The Perils of Filing for Bankruptcy without an Attorney

With all the bankruptcy information and forms available on the Internet, some people have taken to filing for bankruptcy on their own without any help from an experienced bankruptcy attorney. This is a mistake, as even the United States Federal Courts system recommends using an attorney when filing for bankruptcy. If you would like to learn more about the nuances and complexity of filing for bankruptcy, a Washington DC or Maryland bankruptcy lawyer can guide you through the filing process.

Why Filing for Bankruptcy with an Attorney is Important

Filing for bankruptcy is an important decision that will have important financial and legal consequences for the rest of your life. For these reasons, it is always advisable to have the assistance of an experienced bankruptcy attorney when filing for bankruptcy. There are too many loopholes, details, and changes in the law for people to file properly on their own.

The following are some of the areas in bankruptcy law where it is important to have the expertise of a bankruptcy attorney:

  • Properly listing property and debts. Bankruptcy can only discharge certain debts. It is not worth your time and effort to file for bankruptcy if the bankruptcy will not change anything for you. Additionally, if you fail to list debts, the bankruptcy will not discharge them.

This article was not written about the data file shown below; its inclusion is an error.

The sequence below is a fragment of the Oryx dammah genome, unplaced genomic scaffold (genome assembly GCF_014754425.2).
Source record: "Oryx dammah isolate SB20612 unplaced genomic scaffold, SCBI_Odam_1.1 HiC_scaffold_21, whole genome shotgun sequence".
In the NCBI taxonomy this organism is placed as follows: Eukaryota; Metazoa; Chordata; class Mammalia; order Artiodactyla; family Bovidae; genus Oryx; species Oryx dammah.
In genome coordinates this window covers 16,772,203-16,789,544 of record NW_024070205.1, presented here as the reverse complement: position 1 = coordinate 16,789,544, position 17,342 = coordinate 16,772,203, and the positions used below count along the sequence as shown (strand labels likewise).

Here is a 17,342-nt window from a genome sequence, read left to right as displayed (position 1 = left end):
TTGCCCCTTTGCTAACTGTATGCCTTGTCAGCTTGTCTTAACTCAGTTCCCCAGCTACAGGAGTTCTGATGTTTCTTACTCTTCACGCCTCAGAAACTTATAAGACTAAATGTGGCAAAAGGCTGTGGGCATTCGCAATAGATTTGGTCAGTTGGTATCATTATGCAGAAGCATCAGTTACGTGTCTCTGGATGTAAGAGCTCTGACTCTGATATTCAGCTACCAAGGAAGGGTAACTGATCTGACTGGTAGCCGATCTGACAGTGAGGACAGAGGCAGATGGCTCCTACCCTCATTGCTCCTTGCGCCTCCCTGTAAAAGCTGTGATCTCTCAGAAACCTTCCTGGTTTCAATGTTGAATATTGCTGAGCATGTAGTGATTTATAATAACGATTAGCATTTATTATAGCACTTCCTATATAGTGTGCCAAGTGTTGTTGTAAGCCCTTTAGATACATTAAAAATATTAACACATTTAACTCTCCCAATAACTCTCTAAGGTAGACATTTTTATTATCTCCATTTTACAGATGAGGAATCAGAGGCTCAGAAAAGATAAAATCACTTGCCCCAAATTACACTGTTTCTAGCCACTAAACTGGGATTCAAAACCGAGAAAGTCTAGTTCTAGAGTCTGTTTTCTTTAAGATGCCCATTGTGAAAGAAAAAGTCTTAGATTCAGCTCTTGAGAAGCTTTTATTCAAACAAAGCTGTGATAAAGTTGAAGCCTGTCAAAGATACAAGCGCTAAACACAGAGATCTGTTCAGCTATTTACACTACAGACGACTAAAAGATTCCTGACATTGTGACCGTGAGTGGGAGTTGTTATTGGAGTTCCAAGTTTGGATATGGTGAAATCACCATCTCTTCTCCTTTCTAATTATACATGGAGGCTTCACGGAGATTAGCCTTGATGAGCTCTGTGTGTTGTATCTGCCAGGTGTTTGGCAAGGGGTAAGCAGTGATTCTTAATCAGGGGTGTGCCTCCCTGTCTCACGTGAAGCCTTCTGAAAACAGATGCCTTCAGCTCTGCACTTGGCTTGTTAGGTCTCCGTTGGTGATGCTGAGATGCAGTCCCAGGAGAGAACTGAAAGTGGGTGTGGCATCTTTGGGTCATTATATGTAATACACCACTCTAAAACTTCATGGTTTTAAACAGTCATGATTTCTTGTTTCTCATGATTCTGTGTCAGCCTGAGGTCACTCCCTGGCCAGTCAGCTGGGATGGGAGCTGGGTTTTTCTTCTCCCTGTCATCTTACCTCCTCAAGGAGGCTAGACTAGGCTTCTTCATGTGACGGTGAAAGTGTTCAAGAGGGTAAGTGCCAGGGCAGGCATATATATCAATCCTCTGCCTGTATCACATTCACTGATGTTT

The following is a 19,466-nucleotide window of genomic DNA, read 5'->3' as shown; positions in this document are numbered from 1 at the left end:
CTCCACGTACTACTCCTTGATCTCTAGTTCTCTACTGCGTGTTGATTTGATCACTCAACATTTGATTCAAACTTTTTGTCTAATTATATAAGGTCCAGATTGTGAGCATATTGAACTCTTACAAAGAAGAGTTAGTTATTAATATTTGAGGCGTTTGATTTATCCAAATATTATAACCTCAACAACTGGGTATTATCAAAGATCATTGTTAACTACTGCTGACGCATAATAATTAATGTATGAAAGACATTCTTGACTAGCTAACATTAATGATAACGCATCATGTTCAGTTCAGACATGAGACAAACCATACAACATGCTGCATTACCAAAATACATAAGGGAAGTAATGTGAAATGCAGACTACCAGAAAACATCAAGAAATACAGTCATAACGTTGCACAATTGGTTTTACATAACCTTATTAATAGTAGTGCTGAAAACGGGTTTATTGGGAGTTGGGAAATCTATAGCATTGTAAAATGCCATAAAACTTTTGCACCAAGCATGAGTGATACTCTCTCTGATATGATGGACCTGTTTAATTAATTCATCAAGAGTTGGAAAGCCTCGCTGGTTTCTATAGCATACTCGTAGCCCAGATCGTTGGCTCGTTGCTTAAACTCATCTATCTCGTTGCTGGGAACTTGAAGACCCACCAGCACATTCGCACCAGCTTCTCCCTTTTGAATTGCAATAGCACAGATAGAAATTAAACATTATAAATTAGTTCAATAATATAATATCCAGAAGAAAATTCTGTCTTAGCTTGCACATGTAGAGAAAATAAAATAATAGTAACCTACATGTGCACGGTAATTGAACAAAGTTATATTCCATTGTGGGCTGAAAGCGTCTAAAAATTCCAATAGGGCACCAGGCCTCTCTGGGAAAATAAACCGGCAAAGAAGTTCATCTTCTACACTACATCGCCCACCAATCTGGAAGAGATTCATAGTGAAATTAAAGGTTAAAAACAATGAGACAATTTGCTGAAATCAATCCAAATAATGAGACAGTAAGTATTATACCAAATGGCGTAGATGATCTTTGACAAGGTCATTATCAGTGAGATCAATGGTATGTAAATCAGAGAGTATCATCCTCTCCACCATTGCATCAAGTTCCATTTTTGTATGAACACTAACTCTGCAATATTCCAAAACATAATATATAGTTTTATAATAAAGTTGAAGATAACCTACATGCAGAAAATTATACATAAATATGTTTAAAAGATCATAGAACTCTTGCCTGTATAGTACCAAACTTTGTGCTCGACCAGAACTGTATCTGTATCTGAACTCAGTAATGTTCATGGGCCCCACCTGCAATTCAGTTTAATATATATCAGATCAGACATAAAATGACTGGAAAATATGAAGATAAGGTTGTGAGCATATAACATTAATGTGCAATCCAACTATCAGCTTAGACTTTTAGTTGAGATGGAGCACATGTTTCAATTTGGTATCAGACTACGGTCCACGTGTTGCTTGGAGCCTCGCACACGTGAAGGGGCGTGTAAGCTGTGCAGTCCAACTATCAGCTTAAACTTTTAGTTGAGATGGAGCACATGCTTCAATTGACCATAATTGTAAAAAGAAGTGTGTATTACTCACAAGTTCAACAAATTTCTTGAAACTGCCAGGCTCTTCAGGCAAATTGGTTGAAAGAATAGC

• Financial actions taken leading up to bankruptcy. A bankruptcy judge can deny your bankruptcy if he or she finds that you were engaged in any fraud leading up to the bankruptcy filing. This does not have to be overt fraud either. If you took out a loan or took on credit shortly before your bankruptcy filing, and it appears to the judge that you could not afford it, the bankruptcy will not discharge that newly acquired debt.
  • Knowing and using bankruptcy exemptions to the best advantage. Certain property is exempt from consideration in a bankruptcy. You will not lose that property to pay off your creditors. There are federal bankruptcy exemptions and state bankruptcy exemptions, which can vary a great deal between states. Exemptions cover things like houses, cars, occupational possessions, and valuable personal property. Knowing which exemptions exist and how to utilize them is an extremely important determination to help you get through bankruptcy as smoothly as possible.

Perhaps the best reason to avoid pursuing a bankruptcy pro se, or on your own, is that the bankruptcy court, bankruptcy judge, your bankruptcy trustee, and your creditors will not treat you any differently. Just because you are unfamiliar with the process, they will not take it any easier on you or guide you through the process. They are not there to teach you or protect your interests. Everyone expects you to know the United States Bankruptcy Code and the Federal Rules of Bankruptcy Procedure.

For guidance through the bankruptcy process, contact a Maryland or Washington DC bankruptcy attorney at the law firm of Kevin D. Judd.

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